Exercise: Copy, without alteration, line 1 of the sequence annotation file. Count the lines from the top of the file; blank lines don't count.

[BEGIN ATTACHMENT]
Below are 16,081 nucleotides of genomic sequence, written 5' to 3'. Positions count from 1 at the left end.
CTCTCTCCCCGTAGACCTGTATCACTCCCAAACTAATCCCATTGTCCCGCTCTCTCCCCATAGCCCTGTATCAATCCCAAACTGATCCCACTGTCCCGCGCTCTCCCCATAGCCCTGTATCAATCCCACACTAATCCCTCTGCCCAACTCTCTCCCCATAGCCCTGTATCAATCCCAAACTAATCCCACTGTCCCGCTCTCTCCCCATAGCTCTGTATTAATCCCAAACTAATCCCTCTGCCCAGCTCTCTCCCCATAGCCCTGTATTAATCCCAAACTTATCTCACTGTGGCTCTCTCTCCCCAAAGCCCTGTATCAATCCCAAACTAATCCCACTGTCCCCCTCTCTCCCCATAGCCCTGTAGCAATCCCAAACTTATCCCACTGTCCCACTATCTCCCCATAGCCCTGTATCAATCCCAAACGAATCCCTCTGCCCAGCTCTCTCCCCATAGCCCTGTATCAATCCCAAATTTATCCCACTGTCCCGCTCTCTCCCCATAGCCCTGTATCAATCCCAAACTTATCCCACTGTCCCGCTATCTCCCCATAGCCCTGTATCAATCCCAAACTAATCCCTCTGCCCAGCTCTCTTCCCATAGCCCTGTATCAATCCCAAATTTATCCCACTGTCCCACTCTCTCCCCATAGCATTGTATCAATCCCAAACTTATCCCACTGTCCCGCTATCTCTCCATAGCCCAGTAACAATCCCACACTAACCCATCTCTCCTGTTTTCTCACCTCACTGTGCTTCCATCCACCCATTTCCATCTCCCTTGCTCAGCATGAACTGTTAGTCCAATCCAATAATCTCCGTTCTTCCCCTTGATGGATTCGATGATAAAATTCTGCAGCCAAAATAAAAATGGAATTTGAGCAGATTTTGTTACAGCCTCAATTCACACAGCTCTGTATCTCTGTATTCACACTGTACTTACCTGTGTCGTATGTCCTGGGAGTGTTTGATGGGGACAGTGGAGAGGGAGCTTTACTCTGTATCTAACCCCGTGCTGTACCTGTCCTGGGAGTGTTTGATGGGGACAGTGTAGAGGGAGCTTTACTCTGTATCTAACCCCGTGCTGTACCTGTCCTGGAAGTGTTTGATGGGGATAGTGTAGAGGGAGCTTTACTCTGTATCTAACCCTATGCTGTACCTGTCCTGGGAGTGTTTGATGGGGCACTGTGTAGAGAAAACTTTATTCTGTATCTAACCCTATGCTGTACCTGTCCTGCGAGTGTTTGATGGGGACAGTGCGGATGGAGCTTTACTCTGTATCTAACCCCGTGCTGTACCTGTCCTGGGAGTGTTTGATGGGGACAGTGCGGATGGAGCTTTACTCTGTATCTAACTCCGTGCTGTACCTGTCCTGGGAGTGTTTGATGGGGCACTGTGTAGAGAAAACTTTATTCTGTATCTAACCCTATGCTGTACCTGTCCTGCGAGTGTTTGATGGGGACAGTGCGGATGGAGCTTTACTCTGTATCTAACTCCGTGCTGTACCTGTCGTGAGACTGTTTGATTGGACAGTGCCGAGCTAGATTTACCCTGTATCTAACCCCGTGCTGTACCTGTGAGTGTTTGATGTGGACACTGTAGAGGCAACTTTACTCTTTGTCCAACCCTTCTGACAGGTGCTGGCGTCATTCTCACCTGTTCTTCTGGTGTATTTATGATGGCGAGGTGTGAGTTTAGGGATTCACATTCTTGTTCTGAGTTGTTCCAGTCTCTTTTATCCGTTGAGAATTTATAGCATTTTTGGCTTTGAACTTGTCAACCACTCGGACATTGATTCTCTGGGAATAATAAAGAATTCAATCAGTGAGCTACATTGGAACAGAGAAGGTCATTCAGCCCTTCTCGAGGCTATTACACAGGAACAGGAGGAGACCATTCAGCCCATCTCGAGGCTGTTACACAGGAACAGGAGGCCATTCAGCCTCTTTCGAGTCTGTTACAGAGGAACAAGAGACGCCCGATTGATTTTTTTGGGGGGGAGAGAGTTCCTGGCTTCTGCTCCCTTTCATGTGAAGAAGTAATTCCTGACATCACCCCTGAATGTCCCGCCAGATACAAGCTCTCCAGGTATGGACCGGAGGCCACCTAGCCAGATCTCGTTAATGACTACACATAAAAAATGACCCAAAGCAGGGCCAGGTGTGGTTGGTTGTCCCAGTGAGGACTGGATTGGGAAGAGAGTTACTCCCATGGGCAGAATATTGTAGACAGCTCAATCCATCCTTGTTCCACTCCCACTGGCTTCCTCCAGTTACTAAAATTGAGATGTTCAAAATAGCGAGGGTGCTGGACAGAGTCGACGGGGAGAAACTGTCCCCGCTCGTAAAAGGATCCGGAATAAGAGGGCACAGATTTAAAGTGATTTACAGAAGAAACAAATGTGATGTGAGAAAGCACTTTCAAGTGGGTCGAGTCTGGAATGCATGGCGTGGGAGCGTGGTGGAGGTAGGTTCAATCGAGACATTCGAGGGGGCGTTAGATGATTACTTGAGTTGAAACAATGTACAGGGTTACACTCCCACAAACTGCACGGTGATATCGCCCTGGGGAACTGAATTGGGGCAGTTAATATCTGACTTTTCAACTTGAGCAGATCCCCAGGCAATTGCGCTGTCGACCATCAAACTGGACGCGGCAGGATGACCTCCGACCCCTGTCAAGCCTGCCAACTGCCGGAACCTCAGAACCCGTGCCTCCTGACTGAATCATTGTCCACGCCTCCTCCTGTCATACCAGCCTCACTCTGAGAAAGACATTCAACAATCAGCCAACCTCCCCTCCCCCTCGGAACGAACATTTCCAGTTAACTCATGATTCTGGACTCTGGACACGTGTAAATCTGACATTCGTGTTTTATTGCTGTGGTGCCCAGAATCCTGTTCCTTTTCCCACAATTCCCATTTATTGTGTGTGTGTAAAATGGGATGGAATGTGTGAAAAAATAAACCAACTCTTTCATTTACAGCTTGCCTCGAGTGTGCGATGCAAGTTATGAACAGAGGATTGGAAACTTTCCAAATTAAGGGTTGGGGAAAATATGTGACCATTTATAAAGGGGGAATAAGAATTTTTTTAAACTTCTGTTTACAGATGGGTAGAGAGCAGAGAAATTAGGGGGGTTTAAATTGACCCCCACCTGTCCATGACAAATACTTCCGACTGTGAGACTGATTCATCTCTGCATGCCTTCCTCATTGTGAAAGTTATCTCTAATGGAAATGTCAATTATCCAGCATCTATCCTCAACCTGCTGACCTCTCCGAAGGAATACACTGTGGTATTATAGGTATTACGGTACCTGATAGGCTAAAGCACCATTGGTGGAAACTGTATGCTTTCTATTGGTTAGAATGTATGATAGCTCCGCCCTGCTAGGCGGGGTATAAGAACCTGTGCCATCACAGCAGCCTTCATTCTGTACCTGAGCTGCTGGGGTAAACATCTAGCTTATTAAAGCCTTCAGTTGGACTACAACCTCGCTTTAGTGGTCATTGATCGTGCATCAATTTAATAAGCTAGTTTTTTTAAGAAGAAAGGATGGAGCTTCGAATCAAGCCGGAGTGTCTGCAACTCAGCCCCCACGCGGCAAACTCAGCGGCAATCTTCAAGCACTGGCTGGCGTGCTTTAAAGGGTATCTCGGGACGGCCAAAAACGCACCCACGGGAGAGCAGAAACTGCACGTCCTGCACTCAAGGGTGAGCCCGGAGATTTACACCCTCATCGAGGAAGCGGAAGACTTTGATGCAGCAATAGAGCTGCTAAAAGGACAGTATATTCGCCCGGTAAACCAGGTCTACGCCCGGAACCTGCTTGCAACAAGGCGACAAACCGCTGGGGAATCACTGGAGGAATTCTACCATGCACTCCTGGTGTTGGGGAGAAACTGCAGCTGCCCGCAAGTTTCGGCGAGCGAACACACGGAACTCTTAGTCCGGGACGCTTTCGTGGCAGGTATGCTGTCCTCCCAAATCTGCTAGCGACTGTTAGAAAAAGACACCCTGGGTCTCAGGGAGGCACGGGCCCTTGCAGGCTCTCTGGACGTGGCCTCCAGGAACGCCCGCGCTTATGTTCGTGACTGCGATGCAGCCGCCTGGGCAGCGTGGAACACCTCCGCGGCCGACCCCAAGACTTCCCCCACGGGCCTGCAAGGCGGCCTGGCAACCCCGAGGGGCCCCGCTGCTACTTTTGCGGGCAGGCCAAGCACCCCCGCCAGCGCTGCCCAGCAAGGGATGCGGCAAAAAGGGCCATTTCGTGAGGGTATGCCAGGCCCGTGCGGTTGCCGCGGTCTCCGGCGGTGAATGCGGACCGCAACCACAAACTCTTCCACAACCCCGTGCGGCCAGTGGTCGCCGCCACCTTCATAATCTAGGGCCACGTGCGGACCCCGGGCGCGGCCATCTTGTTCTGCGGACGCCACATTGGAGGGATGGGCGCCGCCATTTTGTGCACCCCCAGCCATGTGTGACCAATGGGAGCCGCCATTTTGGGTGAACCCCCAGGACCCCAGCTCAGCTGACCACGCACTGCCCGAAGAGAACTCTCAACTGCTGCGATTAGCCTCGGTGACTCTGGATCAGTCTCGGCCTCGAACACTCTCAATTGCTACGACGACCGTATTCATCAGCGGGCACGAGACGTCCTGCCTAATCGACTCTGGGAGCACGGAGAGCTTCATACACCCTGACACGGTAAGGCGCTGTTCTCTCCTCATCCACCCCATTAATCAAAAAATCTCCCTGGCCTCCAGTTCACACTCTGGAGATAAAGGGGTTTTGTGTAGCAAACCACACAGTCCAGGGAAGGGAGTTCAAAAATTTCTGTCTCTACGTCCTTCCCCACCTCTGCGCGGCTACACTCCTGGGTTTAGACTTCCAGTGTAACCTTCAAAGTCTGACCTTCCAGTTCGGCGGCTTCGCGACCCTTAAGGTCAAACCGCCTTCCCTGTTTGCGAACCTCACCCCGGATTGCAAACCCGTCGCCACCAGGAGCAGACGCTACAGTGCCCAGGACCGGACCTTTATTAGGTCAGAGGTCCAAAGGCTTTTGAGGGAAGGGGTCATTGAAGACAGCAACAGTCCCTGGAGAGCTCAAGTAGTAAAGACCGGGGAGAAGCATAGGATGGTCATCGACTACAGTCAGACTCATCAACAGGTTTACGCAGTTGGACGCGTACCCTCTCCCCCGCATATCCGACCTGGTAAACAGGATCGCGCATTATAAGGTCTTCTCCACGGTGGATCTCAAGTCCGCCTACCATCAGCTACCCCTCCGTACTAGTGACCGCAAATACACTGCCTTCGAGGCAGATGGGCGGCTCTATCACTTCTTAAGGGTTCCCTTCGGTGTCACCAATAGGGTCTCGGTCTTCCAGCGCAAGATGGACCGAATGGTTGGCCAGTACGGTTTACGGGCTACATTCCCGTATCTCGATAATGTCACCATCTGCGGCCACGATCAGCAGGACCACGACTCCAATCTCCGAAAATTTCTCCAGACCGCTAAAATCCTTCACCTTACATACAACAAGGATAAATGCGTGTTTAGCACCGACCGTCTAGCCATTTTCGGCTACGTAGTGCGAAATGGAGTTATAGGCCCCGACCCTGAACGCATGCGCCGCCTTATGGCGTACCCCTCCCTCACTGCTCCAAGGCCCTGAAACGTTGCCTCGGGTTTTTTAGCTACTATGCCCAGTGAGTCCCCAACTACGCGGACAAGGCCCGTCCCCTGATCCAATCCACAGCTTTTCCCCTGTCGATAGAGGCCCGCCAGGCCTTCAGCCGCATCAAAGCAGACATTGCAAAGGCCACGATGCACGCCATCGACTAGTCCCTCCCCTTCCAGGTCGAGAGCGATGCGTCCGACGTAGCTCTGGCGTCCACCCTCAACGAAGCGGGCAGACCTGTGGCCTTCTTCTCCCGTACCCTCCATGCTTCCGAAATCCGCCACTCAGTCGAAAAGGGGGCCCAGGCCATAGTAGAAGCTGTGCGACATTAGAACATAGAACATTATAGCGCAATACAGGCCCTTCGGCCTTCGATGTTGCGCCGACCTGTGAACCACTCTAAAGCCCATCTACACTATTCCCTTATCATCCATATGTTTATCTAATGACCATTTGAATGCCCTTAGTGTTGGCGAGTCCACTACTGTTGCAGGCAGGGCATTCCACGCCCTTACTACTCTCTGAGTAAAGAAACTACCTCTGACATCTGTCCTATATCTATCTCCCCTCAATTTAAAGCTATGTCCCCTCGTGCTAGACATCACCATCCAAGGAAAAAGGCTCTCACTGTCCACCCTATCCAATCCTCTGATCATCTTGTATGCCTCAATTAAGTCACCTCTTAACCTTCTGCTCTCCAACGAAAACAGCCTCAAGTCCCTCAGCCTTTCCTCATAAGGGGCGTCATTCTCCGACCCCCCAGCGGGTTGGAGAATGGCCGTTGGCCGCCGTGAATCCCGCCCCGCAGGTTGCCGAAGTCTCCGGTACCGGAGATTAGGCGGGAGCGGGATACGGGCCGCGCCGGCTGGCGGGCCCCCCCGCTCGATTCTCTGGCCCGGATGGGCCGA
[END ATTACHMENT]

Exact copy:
Below are 16,081 nucleotides of genomic sequence, written 5' to 3'. Positions count from 1 at the left end.